Understanding the Types of Powers of Attorney in Georgia

A power of attorney is a part of every estate plan, but many different types of powers of attorney exist for various types of situations.

Before meeting with an estate attorney, it helps to understand what each type involves and whether that type of power of attorney is needed for your specific situation.

General Power of Attorney

The first type of power of attorney document is a general power of attorney. This document gives authority to someone else to act on the covered individual’s behalf in all general matters. The general power of attorney gives wide authority to manage both property and financial matters for the lifetime of the grantor of the power.

It is important to emphasize that this power is only for the lifetime of the person covered.

These general powers include but are not limited to:

  • Authorizing bank transactions;
  • Accessing safety deposit boxes;
  • Buying and selling property;
  • Purchasing life insurance policies;
  • Settling claims on behalf of the grantor;
  • Entering into contracts;
  • Exercising rights of stock ownership;
  • Filing tax returns; and
  • Handling matters related to the grantor’s government benefits.

The most common type of general power of attorney is a durable power of attorney. The “durable” part of the power of attorney allows the document to stay in effect and be enforced if the grantor becomes incapacitated or not able to handle his or her affairs. The durable provision or language is important to keep the power of attorney effective if the grantor loses mental capacity.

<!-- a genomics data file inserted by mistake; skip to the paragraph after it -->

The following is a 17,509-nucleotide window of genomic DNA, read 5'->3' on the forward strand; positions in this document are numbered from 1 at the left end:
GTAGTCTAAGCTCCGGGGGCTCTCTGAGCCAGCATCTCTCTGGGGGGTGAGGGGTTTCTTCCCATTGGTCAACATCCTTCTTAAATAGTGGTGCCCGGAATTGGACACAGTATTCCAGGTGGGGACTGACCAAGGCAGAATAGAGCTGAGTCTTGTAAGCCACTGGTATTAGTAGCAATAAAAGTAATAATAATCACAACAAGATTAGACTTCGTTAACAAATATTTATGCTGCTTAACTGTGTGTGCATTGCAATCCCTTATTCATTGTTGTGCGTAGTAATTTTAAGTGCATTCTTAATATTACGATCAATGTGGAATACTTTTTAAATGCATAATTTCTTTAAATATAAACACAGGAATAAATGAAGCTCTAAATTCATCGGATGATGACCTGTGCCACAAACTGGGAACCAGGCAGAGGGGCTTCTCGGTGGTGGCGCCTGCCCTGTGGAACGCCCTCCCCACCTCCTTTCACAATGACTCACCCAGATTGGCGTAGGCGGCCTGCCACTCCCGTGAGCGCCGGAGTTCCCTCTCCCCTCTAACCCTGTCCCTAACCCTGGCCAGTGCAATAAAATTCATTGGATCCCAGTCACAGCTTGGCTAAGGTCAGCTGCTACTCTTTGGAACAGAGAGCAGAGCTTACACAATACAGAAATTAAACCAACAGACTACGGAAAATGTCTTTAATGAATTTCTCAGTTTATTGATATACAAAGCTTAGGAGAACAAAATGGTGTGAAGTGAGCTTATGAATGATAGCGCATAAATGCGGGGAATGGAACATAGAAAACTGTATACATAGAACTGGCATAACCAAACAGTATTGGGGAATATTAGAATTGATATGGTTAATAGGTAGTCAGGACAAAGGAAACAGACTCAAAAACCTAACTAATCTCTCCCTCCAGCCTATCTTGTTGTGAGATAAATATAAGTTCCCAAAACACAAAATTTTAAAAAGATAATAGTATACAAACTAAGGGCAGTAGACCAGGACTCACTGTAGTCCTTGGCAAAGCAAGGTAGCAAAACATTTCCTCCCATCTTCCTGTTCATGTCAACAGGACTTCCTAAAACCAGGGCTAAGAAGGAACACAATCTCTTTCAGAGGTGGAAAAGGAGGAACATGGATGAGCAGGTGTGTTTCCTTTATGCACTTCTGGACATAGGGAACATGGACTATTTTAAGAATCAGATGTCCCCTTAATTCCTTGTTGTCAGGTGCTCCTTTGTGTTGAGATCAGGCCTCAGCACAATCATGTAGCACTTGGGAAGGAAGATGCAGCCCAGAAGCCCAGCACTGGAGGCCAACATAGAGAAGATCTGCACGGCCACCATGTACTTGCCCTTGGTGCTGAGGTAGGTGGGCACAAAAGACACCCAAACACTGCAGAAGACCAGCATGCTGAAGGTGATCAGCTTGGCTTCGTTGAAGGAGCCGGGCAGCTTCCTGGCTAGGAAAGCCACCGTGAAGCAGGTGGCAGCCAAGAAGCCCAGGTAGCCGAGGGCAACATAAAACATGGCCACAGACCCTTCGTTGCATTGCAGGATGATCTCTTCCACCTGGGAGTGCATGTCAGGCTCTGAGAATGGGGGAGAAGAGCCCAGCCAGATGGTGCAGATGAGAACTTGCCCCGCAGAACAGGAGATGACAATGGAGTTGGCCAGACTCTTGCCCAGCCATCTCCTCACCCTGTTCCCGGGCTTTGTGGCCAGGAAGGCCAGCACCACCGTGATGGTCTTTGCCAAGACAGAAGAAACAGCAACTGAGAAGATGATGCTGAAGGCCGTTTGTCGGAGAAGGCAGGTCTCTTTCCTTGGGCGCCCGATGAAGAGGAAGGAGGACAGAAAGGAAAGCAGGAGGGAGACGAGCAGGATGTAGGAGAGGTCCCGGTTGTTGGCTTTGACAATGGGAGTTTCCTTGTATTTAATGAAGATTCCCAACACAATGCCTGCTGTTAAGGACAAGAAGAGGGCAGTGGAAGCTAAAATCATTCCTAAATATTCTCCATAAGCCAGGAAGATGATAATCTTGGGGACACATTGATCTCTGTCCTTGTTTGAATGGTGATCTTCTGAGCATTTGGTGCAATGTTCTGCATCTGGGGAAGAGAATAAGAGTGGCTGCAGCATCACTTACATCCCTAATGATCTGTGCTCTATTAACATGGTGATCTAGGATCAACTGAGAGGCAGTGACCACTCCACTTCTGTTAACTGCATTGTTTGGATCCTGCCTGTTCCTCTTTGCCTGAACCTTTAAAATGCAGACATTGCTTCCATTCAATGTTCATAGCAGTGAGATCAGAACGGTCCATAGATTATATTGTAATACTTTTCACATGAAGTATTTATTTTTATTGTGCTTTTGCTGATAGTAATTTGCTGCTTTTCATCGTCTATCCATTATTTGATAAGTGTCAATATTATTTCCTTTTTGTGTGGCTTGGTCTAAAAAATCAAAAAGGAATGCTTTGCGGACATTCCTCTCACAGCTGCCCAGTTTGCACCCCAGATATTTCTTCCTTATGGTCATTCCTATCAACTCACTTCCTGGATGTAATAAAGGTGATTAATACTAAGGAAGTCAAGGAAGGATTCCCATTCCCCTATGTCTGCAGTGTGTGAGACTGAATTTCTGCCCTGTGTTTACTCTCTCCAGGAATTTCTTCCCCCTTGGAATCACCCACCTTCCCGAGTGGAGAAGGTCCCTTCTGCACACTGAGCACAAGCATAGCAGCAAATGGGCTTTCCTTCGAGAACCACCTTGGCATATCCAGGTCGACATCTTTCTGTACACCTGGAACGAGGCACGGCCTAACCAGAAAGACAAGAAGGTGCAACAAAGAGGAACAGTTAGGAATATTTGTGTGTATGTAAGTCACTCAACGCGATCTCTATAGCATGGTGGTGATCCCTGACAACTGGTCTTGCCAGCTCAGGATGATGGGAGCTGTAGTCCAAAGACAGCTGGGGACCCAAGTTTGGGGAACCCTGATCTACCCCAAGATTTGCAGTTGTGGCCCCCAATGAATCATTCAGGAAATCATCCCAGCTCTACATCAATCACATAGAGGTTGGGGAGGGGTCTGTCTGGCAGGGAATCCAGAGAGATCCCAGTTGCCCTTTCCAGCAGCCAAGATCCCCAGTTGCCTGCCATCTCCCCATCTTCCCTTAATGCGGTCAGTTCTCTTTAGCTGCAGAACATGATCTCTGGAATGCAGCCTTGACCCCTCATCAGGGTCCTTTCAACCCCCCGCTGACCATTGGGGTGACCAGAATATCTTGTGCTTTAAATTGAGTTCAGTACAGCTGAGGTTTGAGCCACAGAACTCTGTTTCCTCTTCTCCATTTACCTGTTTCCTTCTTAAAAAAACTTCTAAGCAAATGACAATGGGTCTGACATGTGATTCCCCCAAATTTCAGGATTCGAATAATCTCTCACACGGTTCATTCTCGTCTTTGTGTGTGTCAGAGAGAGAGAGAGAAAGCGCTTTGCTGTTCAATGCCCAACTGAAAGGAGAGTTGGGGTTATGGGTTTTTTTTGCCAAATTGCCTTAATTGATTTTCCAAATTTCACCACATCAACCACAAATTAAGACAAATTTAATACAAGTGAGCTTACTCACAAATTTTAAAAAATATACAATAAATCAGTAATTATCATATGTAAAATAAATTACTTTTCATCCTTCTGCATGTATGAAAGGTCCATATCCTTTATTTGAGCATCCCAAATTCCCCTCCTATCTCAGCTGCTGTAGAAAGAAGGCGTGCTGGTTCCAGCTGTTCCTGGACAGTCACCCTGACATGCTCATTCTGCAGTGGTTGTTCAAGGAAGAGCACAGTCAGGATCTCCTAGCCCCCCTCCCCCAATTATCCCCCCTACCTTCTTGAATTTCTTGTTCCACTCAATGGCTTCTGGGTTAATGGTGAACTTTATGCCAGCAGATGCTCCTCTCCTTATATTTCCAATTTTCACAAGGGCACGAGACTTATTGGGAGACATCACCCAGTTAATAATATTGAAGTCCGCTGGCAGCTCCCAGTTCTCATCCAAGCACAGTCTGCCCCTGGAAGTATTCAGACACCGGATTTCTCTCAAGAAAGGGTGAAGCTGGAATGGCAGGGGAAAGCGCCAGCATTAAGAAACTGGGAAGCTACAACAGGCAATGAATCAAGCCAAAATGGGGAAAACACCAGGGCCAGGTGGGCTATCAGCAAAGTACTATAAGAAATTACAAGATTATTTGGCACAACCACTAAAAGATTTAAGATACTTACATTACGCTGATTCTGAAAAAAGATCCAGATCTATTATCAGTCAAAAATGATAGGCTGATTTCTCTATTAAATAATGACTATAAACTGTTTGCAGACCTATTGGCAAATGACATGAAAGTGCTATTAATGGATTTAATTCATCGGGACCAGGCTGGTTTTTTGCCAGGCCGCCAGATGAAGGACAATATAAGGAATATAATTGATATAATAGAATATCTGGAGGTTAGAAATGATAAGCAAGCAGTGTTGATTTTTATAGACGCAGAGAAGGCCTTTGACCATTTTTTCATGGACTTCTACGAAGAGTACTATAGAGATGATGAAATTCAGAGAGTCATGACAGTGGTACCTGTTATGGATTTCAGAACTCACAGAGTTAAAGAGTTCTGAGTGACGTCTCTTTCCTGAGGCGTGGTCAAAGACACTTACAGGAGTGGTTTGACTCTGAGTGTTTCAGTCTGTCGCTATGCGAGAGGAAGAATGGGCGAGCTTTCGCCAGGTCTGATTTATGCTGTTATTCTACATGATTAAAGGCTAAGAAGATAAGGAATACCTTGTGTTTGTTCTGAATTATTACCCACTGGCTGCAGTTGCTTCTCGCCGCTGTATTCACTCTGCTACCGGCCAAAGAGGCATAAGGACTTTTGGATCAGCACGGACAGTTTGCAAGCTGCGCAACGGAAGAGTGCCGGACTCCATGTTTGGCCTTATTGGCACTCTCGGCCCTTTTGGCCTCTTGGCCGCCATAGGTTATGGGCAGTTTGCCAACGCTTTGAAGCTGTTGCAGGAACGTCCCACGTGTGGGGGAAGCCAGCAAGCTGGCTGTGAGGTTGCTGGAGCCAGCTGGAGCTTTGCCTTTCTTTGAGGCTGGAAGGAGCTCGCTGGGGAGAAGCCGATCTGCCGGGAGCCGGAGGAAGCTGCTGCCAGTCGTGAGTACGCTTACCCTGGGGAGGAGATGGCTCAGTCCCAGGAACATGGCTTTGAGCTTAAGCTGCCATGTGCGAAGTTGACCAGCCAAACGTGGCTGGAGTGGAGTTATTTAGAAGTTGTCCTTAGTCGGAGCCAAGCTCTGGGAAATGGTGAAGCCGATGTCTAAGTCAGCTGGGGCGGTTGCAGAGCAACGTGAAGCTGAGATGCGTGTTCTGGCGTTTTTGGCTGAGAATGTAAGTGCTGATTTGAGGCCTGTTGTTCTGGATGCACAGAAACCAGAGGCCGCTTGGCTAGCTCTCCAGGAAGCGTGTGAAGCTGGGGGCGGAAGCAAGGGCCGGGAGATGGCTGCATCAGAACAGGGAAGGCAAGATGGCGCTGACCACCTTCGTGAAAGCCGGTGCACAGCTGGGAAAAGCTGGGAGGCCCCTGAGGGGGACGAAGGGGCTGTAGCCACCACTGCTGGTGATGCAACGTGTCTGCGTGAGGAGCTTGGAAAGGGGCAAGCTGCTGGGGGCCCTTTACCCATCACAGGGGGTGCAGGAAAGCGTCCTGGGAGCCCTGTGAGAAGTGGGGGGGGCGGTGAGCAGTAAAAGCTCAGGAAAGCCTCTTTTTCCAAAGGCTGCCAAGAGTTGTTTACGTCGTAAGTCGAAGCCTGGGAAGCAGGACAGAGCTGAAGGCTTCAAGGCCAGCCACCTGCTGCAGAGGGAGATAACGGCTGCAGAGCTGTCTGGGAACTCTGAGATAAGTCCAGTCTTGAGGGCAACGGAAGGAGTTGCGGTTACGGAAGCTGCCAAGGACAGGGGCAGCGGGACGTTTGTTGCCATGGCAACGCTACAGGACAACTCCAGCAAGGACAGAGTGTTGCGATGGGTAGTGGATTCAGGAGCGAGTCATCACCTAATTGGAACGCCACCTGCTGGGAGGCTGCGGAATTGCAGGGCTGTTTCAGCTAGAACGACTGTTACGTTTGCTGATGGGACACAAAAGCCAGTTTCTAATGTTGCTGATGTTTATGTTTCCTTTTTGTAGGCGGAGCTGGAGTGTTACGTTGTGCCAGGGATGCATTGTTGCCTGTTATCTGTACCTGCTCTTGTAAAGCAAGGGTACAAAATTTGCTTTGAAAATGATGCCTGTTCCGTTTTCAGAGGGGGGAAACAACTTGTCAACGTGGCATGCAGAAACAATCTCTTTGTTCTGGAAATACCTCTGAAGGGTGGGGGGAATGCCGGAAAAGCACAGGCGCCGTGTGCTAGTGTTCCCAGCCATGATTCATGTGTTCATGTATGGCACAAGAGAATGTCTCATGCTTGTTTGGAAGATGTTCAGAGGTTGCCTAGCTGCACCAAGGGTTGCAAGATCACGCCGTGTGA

The power of attorney document can limit these powers, depending on how much authority the grantor wishes to give the individual.

Specific Power of Attorney

Many times, only a specific power of attorney will be needed to authorize that individual to act on behalf of the grantor. Many times, this document will only be needed for a set period of time or will only be needed to deal with one specific person or institution.

These specific powers include the authority to:

  • Maintain and operate business interests;
  • Making gifts;
  • Making a transfer to a revocable/living trust;
  • Sell a specific piece of real property;
  • Disclaiming any legal interests.

The specific power of attorney can also be limited to a certain period to help manage the grantor’s affairs. For instance, if the grantor is expected to be out of the country or temporarily unreachable, a specific power of attorney can be issued for that period of time.

Springing Power of Attorney

A springing power of attorney includes “springing” language in the document that take effect upon the occurrence of a specific event, date or condition.

Unlike other powers of attorney, it does not come into effect as soon as it is signed. It is more of a document that is drawn up “just-in-case.” The event can be someone losing mental capacity.

Like a durable power of attorney, it remains effective in the event of mental incapacity, but unlike a normal durable power of attorney, it only becomes effective once that specific event occurs.

HIPAA Authorization and Healthcare Power of Attorney

Occasionally, someone may need to accept medical information on behalf of another individual. However, doctors are not always so willing to reveal this personal information to someone without proper authorization.

A HIPAA authorization is a written document that gives another person authority and permission to speak with a physician on behalf of the grantor.

A doctor should be charged with making the determination as to whether the grantor is, in fact, incapacitated and not able to sufficiently make medical decisions or accept medical information on his or her own behalf. Once that occurs, then the HIPAA authorization takes effect.

Statutory Power of Attorney

Another form of a power of attorney is known as a statutory power of attorney. This type of power of attorney is a phrase used to indicate when a state statute directly grants a power of attorney.

The power of attorney document normally copies the statute’s language directly in the actual document. Many times, the statute can even provide a form to be used. Georgia has a statutory financial power of attorney and an advanced healthcare directive that acts as a healthcare power of attorney and living will.

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